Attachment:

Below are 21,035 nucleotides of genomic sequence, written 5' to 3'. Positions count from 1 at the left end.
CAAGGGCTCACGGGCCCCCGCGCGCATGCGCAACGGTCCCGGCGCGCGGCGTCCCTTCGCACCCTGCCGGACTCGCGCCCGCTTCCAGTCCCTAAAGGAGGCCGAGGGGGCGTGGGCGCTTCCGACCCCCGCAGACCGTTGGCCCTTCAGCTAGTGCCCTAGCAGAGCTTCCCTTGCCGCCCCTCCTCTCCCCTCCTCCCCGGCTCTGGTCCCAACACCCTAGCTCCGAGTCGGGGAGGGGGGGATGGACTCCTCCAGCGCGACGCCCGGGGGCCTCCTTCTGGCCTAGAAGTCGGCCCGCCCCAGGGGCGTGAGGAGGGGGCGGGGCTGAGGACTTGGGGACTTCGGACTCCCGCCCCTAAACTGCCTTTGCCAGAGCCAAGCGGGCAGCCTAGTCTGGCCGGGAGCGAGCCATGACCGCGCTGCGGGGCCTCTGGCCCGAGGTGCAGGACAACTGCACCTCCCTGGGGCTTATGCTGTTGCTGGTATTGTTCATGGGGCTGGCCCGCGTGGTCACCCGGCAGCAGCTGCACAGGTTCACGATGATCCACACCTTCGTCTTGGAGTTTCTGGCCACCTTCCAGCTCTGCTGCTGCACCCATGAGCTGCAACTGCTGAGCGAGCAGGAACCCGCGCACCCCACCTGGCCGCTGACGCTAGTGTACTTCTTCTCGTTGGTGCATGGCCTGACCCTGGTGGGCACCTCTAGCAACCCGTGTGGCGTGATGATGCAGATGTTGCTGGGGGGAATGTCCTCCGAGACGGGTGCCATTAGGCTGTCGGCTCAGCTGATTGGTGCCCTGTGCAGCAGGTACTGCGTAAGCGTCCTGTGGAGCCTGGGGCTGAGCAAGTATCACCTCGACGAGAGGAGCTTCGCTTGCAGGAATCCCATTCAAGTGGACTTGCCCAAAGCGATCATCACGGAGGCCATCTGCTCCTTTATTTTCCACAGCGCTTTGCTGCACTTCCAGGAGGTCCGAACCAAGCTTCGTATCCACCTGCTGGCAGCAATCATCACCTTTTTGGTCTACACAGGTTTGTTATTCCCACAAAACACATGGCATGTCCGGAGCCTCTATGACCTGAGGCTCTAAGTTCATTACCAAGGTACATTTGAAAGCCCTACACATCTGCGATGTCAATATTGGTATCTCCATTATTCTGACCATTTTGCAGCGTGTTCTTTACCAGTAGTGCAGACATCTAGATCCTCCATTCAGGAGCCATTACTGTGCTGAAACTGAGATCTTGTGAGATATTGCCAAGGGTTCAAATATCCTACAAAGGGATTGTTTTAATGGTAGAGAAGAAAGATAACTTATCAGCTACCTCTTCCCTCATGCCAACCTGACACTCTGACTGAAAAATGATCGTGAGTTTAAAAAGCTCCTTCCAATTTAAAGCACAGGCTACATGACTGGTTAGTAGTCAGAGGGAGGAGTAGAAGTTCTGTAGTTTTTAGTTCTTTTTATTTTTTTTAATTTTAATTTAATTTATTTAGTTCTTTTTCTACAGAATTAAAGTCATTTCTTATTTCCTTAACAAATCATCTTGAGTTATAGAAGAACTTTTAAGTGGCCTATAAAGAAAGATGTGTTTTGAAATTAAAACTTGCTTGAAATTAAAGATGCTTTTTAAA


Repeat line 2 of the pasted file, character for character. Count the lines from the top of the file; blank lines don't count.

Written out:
CAAGGGCTCACGGGCCCCCGCGCGCATGCGCAACGGTCCCGGCGCGCGGCGTCCCTTCGCACCCTGCCGGACTCGCGCCCGCTTCCAGTCCCTAAAGGAGGCCGAGGGGGCGTGGGCGCTTCCGACCCCCGCAGACCGTTGGCCCTTCAGCTAGTGCCCTAGCAGAGCTTCCCTTGCCGCCCCTCCTCTCCCCTCCTCCCCGGCTCTGGTCCCAACACCCTAGCTCCGAGTCGGGGAGGGGGGGATGGACTCCTCCAGCGCGACGCCCGGGGGCCTCCTTCTGGCCTAGAAGTCGGCCCGCCCCAGGGGCGTGAGGAGGGGGCGGGGCTGAGGACTTGGGGACTTCGGACTCCCGCCCCTAAACTGCCTTTGCCAGAGCCAAGCGGGCAGCCTAGTCTGGCCGGGAGCGAGCCATGACCGCGCTGCGGGGCCTCTGGCCCGAGGTGCAGGACAACTGCACCTCCCTGGGGCTTATGCTGTTGCTGGTATTGTTCATGGGGCTGGCCCGCGTGGTCACCCGGCAGCAGCTGCACAGGTTCACGATGATCCACACCTTCGTCTTGGAGTTTCTGGCCACCTTCCAGCTCTGCTGCTGCACCCATGAGCTGCAACTGCTGAGCGAGCAGGAACCCGCGCACCCCACCTGGCCGCTGACGCTAGTGTACTTCTTCTCGTTGGTGCATGGCCTGACCCTGGTGGGCACCTCTAGCAACCCGTGTGGCGTGATGATGCAGATGTTGCTGGGGGGAATGTCCTCCGAGACGGGTGCCATTAGGCTGTCGGCTCAGCTGATTGGTGCCCTGTGCAGCAGGTACTGCGTAAGCGTCCTGTGGAGCCTGGGGCTGAGCAAGTATCACCTCGACGAGAGGAGCTTCGCTTGCAGGAATCCCATTCAAGTGGACTTGCCCAAAGCGATCATCACGGAGGCCATCTGCTCCTTTATTTTCCACAGCGCTTTGCTGCACTTCCAGGAGGTCCGAACCAAGCTTCGTATCCACCTGCTGGCAGCAATCATCACCTTTTTGGTCTACACAGGTTTGTTATTCCCACAAAACACATGGCATGTCCGGAGCCTCTATGACCTGAGGCTCTAAGTTCATTACCAAGGTACATTTGAAAGCCCTACACATCTGCGATGTCAATATTGGTATCTCCATTATTCTGACCATTTTGCAGCGTGTTCTTTACCAGTAGTGCAGACATCTAGATCCTCCATTCAGGAGCCATTACTGTGCTGAAACTGAGATCTTGTGAGATATTGCCAAGGGTTCAAATATCCTACAAAGGGATTGTTTTAATGGTAGAGAAGAAAGATAACTTATCAGCTACCTCTTCCCTCATGCCAACCTGACACTCTGACTGAAAAATGATCGTGAGTTTAAAAAGCTCCTTCCAATTTAAAGCACAGGCTACATGACTGGTTAGTAGTCAGAGGGAGGAGTAGAAGTTCTGTAGTTTTTAGTTCTTTTTATTTTTTTTAATTTTAATTTAATTTATTTAGTTCTTTTTCTACAGAATTAAAGTCATTTCTTATTTCCTTAACAAATCATCTTGAGTTATAGAAGAACTTTTAAGTGGCCTATAAAGAAAGATGTGTTTTGAAATTAAAACTTGCTTGAAATTAAAGATGCTTTTTAAA